As climate change develops, with most of the world population living in urban areas, decarbonisation of cities is among the greatest challenges of the coming decades. In the framework of the EU City-zen project, a number of so-called Roadshows has been organised in ten cities within and outside Europe in order to plan and kick-off their transition towards an energy- and climate-neutral economy. During the Roadshows, a group of experts is engaged to perform co-working activities and participative labs involving local stakeholders. These activities support cities in identifying their own decarbonisation pathways, mainly by combining three mutual processes, i.e. energy design, urban design and carbon accounting. The latter, in particular, has been used to quantify the greenhouse gas emissions of cities and neighbourhoods and to estimate the mitigation effect of a combination of measures towards the desirable condition of carbon neutrality. This exploratory and proactive design process has been successfully demonstrated through intensive workshops and can be potentially replicated in other cities. This paper provides a schematic overview of the main results achieved in the Belgian town of Roeselare, but more significantly it describes the techniques needed to make that cooperative process understandable, impactful and implementable. It is likely that 2050 European goals will drastically change urban environments and socio-economic dynamics in cities, due to the fragmentation of energy sources. Hence, from this standpoint there is a vital need for integrated technologies and infrastructures, a circular economy and community-based processes such as food production, sharing of facilities and valorisation of ecosystem services.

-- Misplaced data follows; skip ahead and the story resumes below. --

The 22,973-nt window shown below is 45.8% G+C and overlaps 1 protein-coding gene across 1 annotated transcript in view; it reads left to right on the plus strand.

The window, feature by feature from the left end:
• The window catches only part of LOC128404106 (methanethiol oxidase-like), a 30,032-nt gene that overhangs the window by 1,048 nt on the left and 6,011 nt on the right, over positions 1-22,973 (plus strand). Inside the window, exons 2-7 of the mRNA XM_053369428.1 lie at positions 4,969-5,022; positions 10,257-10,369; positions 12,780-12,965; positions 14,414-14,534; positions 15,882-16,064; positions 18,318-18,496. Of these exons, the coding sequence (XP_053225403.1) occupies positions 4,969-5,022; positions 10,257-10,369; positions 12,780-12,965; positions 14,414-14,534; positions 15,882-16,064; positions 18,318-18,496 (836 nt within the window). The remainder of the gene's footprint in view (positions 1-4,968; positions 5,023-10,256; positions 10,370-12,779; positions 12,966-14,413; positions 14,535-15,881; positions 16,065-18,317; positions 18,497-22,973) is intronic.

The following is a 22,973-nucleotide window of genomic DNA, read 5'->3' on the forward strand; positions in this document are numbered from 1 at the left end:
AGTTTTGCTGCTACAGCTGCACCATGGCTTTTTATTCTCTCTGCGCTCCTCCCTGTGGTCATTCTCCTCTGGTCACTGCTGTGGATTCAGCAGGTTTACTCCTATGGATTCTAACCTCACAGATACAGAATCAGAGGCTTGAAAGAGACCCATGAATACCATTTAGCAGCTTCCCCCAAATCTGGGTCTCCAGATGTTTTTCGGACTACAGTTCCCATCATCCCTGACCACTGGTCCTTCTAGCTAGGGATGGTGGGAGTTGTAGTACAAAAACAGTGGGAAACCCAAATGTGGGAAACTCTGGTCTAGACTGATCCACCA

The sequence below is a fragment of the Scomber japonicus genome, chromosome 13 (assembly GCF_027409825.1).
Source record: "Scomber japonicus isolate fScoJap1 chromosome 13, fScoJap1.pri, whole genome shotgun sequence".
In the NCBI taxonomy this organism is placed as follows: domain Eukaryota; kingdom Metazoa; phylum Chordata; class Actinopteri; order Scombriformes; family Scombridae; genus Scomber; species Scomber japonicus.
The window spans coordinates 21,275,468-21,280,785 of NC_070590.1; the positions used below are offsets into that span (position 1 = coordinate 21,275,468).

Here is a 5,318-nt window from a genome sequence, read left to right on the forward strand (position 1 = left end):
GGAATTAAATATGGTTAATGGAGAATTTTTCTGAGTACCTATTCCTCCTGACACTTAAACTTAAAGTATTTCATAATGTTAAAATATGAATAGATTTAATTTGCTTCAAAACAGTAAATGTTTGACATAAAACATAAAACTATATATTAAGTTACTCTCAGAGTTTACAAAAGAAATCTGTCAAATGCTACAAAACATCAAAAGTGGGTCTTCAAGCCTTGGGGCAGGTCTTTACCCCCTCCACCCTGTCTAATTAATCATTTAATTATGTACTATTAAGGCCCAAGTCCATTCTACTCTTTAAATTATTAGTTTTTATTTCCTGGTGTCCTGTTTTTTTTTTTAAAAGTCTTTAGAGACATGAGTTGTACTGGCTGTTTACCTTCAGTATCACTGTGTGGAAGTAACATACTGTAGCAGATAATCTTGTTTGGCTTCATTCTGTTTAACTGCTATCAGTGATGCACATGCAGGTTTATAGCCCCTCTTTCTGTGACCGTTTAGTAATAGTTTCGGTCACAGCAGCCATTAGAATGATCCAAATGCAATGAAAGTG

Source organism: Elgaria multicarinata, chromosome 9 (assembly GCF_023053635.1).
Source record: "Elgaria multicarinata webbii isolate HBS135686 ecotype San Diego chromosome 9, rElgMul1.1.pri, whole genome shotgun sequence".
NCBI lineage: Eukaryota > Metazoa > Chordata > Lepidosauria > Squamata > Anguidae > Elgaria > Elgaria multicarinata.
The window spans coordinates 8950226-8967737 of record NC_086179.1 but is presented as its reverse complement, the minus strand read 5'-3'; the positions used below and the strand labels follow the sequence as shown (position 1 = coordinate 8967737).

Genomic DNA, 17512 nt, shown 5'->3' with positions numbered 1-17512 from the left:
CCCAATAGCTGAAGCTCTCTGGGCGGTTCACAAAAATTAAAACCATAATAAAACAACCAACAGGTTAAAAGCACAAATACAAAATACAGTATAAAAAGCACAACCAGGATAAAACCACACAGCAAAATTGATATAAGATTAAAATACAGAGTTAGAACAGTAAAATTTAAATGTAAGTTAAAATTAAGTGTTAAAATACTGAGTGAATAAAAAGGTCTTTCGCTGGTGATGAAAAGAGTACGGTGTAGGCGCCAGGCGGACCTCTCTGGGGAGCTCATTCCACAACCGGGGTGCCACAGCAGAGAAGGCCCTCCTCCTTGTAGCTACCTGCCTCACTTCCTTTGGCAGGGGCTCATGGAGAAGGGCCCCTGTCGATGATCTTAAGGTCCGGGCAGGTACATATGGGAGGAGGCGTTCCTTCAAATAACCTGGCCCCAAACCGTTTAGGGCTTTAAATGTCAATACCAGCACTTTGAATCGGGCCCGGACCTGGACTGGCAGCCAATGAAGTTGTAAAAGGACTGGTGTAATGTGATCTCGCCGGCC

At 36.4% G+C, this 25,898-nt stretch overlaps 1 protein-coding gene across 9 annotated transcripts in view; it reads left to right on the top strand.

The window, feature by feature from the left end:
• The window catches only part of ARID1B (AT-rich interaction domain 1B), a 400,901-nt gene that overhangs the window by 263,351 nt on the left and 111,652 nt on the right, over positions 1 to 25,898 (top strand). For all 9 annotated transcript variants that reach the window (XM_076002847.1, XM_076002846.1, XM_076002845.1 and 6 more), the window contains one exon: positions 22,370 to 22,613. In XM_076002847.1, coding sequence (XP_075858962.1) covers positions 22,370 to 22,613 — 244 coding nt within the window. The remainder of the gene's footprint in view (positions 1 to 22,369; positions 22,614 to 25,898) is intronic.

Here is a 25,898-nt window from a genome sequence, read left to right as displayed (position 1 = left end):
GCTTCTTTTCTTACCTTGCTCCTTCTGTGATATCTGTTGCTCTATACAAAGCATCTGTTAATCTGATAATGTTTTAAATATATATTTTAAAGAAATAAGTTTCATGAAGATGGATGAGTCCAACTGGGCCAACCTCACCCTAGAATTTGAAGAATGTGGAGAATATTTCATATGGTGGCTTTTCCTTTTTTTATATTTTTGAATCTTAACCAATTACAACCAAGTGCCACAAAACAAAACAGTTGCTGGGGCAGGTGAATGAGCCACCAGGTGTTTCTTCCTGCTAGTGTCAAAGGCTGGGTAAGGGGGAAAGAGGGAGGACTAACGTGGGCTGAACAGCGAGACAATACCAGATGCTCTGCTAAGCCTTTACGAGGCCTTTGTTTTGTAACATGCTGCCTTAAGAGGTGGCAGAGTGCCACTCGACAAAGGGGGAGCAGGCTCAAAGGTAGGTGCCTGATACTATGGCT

The City-zen Roeselare Roadshow brought over 300 stakeholders into the process of re-imagining and visualising their 2050 future city with these solutions. Stakeholders, with no particular expertise in carbon accounting or sustainability, would now have the capability of understanding and applying these solutions in a combined effort to meet the zero-carbon challenge. The approach is generally replicable elsewhere being highly visual, impactful, transferable, and multi-stakeholder friendly. Given that data are made locally available, the combination of this general approach, site-specific assessments and the involvement of both experts and local stakeholders (i.e. policy makers, citizens, etc) allow the transition to start by referring to any real city or neighbourhood.
- Decarbonisation strategy
- Energy potential map
- Greenhouse gas inventory
- Sustainable city